Upstate New York’s largest urban centers are pursuing economic development strategies that include a major focus on their canal heritage. [Read more…] about Upstate Cities Turn To Canal Heritage For Economic Development
People came from Schenectady, Albany, Troy, Cohoes and even New York City to spend a day, a week, a month or the complete summer in the healthful climate and beautiful surroundings of Vischer Ferry. As quiet 120 years ago as it is today, the village was an ideal spot to escape from the noise and turmoil of the city. [Read more…] about Vischer Ferry As A Summer Resort
On September 9th through 11th Newcomb, in Essex County at the heart of the Adirondacks, once again celebrates 26th President Theodore Roosevelt, who was vacationing at the Tahawus Club there in 1901 when the wheels leading to his presidency were set in motion.
Roosevelt had come to the Tahawus Club, a hunting and fishing retreat created in the 1870s on the site of early mining efforts on the uppermost reaches of the Hudson River, as a guest of one of its members. His arrival had been delayed by the assassination attempt on William McKinley, but after a trip to Buffalo where the stricken President was recovering, Roosevelt felt assured that he could join his family at Tahawus. [Read more…] about Teddy Roosevelt’s Wild Ride to the Presidency
I was awfully glad when a friend proposed a trip to Saratoga. I had been awfully jolly in New York, but New York had gone out of town, leaving nothing but its streets and its tram-cars behind it. In London we have such a perpetual flow of visitors — over one hundred thousand daily — that a fellow doesn’t so much miss the “big crowd” as here, consequently when Saratoga was decided upon I felt extremely pleased indeed. I had heard much of the palatial river steamers, and expected much. [Read more…] about Aboard the Hudson River Steamer Drew to Saratoga in 1878
The Adirondack Northway (I-87) made Lake George more accessible than any other resort area in the Northeast. So, it’s appropriate that the birth of the modern interstate highway system can be traced to Lake George; specifically, to the 46th Annual National Governor’s Conference, held July 11th to 13th, 1954, at the Sagamore Hotel in Bolton Landing.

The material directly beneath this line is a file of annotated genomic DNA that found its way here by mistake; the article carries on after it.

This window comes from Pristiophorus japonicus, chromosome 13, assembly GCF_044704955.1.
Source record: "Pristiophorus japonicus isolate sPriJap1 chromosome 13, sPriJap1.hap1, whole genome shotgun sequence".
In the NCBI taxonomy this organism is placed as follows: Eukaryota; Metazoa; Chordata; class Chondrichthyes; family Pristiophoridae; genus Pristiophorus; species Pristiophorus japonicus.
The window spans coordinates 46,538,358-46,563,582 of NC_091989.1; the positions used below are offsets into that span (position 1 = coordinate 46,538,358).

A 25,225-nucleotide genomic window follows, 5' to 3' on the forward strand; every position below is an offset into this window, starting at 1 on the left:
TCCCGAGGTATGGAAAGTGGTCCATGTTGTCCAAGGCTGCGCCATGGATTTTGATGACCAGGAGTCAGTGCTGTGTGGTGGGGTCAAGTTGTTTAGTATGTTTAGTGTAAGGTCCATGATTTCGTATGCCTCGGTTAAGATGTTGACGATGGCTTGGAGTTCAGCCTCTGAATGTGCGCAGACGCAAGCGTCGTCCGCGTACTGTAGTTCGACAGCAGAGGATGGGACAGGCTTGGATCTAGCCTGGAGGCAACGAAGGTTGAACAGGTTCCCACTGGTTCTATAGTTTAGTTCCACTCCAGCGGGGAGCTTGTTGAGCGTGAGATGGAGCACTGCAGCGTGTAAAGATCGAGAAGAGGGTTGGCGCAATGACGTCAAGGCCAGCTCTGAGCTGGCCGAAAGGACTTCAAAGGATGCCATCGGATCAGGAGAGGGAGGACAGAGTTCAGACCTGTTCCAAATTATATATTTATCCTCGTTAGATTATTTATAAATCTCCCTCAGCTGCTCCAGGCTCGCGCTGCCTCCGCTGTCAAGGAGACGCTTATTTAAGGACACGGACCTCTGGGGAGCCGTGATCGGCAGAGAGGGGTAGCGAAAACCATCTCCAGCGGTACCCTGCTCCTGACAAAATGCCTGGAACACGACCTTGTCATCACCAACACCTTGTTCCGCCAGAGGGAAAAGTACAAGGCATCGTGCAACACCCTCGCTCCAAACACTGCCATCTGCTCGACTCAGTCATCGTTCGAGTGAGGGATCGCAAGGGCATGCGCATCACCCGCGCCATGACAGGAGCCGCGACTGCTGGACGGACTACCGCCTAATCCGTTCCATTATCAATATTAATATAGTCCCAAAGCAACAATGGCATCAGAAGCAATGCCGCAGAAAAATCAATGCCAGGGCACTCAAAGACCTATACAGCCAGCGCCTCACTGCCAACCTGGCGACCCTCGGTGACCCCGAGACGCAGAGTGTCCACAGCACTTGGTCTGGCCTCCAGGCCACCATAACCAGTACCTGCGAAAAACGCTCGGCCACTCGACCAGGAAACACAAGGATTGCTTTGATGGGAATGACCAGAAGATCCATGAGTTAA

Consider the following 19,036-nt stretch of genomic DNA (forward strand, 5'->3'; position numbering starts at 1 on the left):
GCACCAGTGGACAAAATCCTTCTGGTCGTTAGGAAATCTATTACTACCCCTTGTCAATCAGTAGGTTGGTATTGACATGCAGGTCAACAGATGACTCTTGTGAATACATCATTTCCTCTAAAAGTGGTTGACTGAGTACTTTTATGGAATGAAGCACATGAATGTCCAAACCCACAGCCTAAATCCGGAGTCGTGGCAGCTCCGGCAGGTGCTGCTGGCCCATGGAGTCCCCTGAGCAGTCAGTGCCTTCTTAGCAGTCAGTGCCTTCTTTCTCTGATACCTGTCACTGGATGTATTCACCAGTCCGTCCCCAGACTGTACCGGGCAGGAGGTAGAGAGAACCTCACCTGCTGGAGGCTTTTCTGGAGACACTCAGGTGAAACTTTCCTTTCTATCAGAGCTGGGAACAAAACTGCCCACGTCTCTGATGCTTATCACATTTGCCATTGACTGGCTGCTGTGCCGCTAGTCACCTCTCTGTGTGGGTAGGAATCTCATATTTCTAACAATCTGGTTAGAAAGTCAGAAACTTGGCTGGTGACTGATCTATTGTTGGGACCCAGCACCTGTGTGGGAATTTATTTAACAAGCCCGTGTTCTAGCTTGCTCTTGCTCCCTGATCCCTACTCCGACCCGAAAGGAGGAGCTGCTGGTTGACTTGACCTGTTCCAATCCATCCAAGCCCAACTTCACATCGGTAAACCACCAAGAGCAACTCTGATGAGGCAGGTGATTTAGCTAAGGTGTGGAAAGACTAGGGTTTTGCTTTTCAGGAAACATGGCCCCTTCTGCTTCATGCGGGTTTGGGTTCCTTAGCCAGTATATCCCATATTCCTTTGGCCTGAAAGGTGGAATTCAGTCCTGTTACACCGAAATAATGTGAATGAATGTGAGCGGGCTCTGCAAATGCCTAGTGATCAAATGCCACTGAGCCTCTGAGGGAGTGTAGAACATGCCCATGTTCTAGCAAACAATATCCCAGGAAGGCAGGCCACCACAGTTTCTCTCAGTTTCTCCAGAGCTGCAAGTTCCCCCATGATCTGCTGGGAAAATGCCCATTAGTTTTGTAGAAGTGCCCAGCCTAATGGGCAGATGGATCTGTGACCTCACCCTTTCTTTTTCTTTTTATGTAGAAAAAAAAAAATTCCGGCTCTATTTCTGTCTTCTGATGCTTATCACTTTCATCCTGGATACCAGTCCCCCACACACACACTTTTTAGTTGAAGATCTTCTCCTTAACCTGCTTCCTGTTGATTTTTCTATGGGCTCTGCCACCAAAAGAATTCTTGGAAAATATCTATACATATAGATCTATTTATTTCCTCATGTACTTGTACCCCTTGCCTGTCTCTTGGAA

To be precise, the Conference was the site not so much of the birth of the interstate highway system, but of the announcement of its birth. [Read more…] about The Adirondack Northway: Some History
New York State’s Empire State Development Corporation’s proposed Pennsylvania Station Civic and Land Use Project (the “Penn Area Plan”) would demolish multiple blocks of historic buildings in the vicinity of Penn Station in Manhattan.
All told, over 40 historic buildings and structures stand to be lost while displacing thousands of residents and businesses. [Read more…] about Under Threat: The Penn Station Neighborhood in Manhattan
Imagine the Mohawk River flowing with more force than Niagara Falls. Around 22,000 years ago, that’s exactly how it was. During the last ice age, the Laurentide Glacier began to melt, forming a large lake atop the glacier. As the glacier receded north, it opened access to the Mohawk River, which for thousands of years had been buried beneath the two-mile thick block of ice. Suddenly, all that lake water had somewhere to go.
The deluge of water that was released was so great that it carved an entirely new riverbed. It was so great in fact, that geologists gave the river a new name; the Iromohawk. Water rushed down the valley, carving away the cliffs of Clifton Park, the gorge at Cohoes, and the channel at Rexford. The river also curved back onto itself, creating the bend around Schenectady that the Mohawk follows today. [Read more…] about A Brief History of the Mohawk River
As well as carrying coal, the train offered space for six hundred passengers, most of them traveling in wagons, but some distinguished guests were allocated a seat in a specially designed carriage called The Experiment. [Read more…] about Railroads, The Spuyten Duyvil Disaster & Faustian Legend
One of the most satisfying pastimes for me at our summer home on Twitchell Lake in Big Moose in the Adirondacks in Northern Herkimer County), was taking the camp guide boat out for a spin. That privilege was earned by passing the family test, a solo swim across the lake, about the distance of a football field.
Weighing just over 30 pounds, this unique 14-foot wooden craft sped through the water powered by two oars. A cabin shelf still displays several awards for winning the annual guide boat race. I fondly remember the one-mile hikes to neighboring Oswego Pond, trailing my older brother Burt carrying that guide boat on his shoulders using a hand-carved yoke, my father in the lead bearing the oars and fishing gear. [Read more…] about Logging the Adirondack Interior, Spurring Preservation (1840-60)
California’s 8th Governor and long-time Senator Leland Stanford, namesake of Stanford University and one-time president of the Central Pacific Railroad, has a unique connection to New York State’s Capital District.
Leland was born in Watervliet in 1824, the son of Josiah Stanford and Elizabeth Phillips. Among his seven siblings were New York Senator Charles Stanford (1819-1885) and Australian spiritualist Thomas Welton Stanford (1832-1918). The elder Stanford was a wealthy farmer in the eastern Mohawk Valley before moving to the Lisha Kill in Albany County where Leland was born. [Read more…] about Leland Stanford, The Bull’s Head & Albany’s 19th Century Cattle Market